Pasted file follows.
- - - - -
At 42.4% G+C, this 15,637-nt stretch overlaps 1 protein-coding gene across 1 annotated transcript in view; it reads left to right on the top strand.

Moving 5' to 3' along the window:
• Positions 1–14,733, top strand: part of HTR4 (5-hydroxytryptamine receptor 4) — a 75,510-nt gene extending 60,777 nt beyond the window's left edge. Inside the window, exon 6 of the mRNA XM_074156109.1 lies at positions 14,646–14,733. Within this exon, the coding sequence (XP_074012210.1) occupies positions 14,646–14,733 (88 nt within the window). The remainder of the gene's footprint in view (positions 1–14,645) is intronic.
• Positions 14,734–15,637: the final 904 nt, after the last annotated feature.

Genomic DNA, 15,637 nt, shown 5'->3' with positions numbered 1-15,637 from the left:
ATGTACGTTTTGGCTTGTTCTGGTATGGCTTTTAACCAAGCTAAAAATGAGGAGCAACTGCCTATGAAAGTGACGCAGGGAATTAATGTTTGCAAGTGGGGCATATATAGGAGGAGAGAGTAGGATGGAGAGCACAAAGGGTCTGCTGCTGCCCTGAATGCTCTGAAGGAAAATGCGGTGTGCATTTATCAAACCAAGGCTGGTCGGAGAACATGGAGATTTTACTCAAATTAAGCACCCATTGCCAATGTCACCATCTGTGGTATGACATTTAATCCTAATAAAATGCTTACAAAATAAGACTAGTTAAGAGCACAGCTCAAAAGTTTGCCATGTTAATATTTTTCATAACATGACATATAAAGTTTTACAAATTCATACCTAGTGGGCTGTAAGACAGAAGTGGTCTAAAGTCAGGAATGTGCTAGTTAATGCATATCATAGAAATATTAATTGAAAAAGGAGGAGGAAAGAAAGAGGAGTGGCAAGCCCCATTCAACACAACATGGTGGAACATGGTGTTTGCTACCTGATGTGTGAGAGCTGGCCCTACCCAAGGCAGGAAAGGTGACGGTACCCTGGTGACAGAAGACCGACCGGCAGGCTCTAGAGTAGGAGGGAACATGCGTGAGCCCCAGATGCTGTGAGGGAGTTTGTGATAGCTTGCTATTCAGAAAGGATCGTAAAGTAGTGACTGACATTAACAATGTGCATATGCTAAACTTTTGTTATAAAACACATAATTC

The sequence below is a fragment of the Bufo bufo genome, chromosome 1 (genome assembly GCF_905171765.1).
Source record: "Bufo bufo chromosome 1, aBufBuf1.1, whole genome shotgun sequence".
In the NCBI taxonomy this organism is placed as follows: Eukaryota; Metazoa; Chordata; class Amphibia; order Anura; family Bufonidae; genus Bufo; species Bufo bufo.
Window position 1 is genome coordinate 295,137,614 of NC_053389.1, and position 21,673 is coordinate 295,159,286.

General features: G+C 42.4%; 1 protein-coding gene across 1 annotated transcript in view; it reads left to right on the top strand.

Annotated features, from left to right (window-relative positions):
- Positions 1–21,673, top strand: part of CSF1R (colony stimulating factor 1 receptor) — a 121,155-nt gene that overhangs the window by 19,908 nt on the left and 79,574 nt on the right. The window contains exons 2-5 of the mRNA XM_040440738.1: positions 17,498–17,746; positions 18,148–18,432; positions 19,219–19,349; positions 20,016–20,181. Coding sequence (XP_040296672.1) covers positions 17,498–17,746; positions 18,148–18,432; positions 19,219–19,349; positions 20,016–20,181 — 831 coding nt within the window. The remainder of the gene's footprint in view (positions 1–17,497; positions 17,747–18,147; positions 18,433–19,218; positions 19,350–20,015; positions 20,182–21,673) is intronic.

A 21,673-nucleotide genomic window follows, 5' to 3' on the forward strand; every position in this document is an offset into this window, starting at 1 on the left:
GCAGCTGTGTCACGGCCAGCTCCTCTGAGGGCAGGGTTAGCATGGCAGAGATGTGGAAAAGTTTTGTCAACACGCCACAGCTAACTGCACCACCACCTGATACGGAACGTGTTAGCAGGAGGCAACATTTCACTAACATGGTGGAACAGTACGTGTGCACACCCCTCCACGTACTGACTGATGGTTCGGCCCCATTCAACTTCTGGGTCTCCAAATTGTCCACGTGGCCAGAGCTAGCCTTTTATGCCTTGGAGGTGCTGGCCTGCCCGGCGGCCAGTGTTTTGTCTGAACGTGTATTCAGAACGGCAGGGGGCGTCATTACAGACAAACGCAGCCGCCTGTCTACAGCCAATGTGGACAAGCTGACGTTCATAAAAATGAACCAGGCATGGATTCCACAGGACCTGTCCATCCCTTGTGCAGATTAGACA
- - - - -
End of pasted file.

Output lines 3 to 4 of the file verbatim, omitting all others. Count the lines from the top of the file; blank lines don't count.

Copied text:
• Positions 1–14,733, top strand: part of HTR4 (5-hydroxytryptamine receptor 4) — a 75,510-nt gene extending 60,777 nt beyond the window's left edge. Inside the window, exon 6 of the mRNA XM_074156109.1 lies at positions 14,646–14,733. Within this exon, the coding sequence (XP_074012210.1) occupies positions 14,646–14,733 (88 nt within the window). The remainder of the gene's footprint in view (positions 1–14,645) is intronic.
• Positions 14,734–15,637: the final 904 nt, after the last annotated feature.